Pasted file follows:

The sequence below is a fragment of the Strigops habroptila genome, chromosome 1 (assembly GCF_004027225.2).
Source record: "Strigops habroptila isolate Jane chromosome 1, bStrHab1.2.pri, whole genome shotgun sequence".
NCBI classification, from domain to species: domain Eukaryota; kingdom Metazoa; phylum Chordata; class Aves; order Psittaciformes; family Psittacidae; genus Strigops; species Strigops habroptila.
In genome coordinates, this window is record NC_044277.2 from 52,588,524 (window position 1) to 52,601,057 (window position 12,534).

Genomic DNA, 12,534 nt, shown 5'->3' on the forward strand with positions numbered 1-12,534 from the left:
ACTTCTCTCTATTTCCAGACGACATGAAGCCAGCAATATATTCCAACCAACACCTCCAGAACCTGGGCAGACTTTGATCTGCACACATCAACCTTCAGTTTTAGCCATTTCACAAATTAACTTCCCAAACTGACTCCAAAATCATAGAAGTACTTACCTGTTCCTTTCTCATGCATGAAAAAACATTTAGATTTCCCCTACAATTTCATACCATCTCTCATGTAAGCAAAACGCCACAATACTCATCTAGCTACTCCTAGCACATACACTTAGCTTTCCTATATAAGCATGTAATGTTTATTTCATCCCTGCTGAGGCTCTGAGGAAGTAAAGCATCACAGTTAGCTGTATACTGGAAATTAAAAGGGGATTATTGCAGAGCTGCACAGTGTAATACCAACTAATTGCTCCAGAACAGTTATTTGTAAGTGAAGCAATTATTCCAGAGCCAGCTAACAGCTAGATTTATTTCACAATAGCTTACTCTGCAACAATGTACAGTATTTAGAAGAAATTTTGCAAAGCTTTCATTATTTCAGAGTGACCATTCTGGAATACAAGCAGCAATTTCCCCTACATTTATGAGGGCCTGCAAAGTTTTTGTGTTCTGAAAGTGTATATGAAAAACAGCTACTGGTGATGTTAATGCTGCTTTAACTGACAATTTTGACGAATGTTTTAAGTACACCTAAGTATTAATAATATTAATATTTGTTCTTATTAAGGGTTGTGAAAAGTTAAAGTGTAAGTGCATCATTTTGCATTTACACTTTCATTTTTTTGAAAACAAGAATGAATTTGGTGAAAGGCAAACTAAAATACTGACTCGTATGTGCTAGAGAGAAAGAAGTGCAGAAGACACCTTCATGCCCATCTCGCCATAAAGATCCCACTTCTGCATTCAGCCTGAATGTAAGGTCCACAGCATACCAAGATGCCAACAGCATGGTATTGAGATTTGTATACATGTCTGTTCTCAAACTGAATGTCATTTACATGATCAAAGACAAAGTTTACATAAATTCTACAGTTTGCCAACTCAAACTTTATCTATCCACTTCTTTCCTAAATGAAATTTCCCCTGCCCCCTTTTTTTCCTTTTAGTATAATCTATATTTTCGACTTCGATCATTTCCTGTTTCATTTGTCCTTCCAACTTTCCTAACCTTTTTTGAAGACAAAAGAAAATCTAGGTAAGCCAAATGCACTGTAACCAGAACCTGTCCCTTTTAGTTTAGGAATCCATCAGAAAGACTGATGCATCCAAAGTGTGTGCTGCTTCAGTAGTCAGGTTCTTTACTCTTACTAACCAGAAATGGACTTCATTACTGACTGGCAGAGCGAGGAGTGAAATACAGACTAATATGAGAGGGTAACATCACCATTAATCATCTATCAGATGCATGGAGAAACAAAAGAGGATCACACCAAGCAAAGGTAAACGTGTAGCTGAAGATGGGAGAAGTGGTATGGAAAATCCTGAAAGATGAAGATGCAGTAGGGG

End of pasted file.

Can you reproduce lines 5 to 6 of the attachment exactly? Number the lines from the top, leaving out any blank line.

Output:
Genomic DNA, 12,534 nt, shown 5'->3' on the forward strand with positions numbered 1-12,534 from the left:
ACTTCTCTCTATTTCCAGACGACATGAAGCCAGCAATATATTCCAACCAACACCTCCAGAACCTGGGCAGACTTTGATCTGCACACATCAACCTTCAGTTTTAGCCATTTCACAAATTAACTTCCCAAACTGACTCCAAAATCATAGAAGTACTTACCTGTTCCTTTCTCATGCATGAAAAAACATTTAGATTTCCCCTACAATTTCATACCATCTCTCATGTAAGCAAAACGCCACAATACTCATCTAGCTACTCCTAGCACATACACTTAGCTTTCCTATATAAGCATGTAATGTTTATTTCATCCCTGCTGAGGCTCTGAGGAAGTAAAGCATCACAGTTAGCTGTATACTGGAAATTAAAAGGGGATTATTGCAGAGCTGCACAGTGTAATACCAACTAATTGCTCCAGAACAGTTATTTGTAAGTGAAGCAATTATTCCAGAGCCAGCTAACAGCTAGATTTATTTCACAATAGCTTACTCTGCAACAATGTACAGTATTTAGAAGAAATTTTGCAAAGCTTTCATTATTTCAGAGTGACCATTCTGGAATACAAGCAGCAATTTCCCCTACATTTATGAGGGCCTGCAAAGTTTTTGTGTTCTGAAAGTGTATATGAAAAACAGCTACTGGTGATGTTAATGCTGCTTTAACTGACAATTTTGACGAATGTTTTAAGTACACCTAAGTATTAATAATATTAATATTTGTTCTTATTAAGGGTTGTGAAAAGTTAAAGTGTAAGTGCATCATTTTGCATTTACACTTTCATTTTTTTGAAAACAAGAATGAATTTGGTGAAAGGCAAACTAAAATACTGACTCGTATGTGCTAGAGAGAAAGAAGTGCAGAAGACACCTTCATGCCCATCTCGCCATAAAGATCCCACTTCTGCATTCAGCCTGAATGTAAGGTCCACAGCATACCAAGATGCCAACAGCATGGTATTGAGATTTGTATACATGTCTGTTCTCAAACTGAATGTCATTTACATGATCAAAGACAAAGTTTACATAAATTCTACAGTTTGCCAACTCAAACTTTATCTATCCACTTCTTTCCTAAATGAAATTTCCCCTGCCCCCTTTTTTTCCTTTTAGTATAATCTATATTTTCGACTTCGATCATTTCCTGTTTCATTTGTCCTTCCAACTTTCCTAACCTTTTTTGAAGACAAAAGAAAATCTAGGTAAGCCAAATGCACTGTAACCAGAACCTGTCCCTTTTAGTTTAGGAATCCATCAGAAAGACTGATGCATCCAAAGTGTGTGCTGCTTCAGTAGTCAGGTTCTTTACTCTTACTAACCAGAAATGGACTTCATTACTGACTGGCAGAGCGAGGAGTGAAATACAGACTAATATGAGAGGGTAACATCACCATTAATCATCTATCAGATGCATGGAGAAACAAAAGAGGATCACACCAAGCAAAGGTAAACGTGTAGCTGAAGATGGGAGAAGTGGTATGGAAAATCCTGAAAGATGAAGATGCAGTAGGGG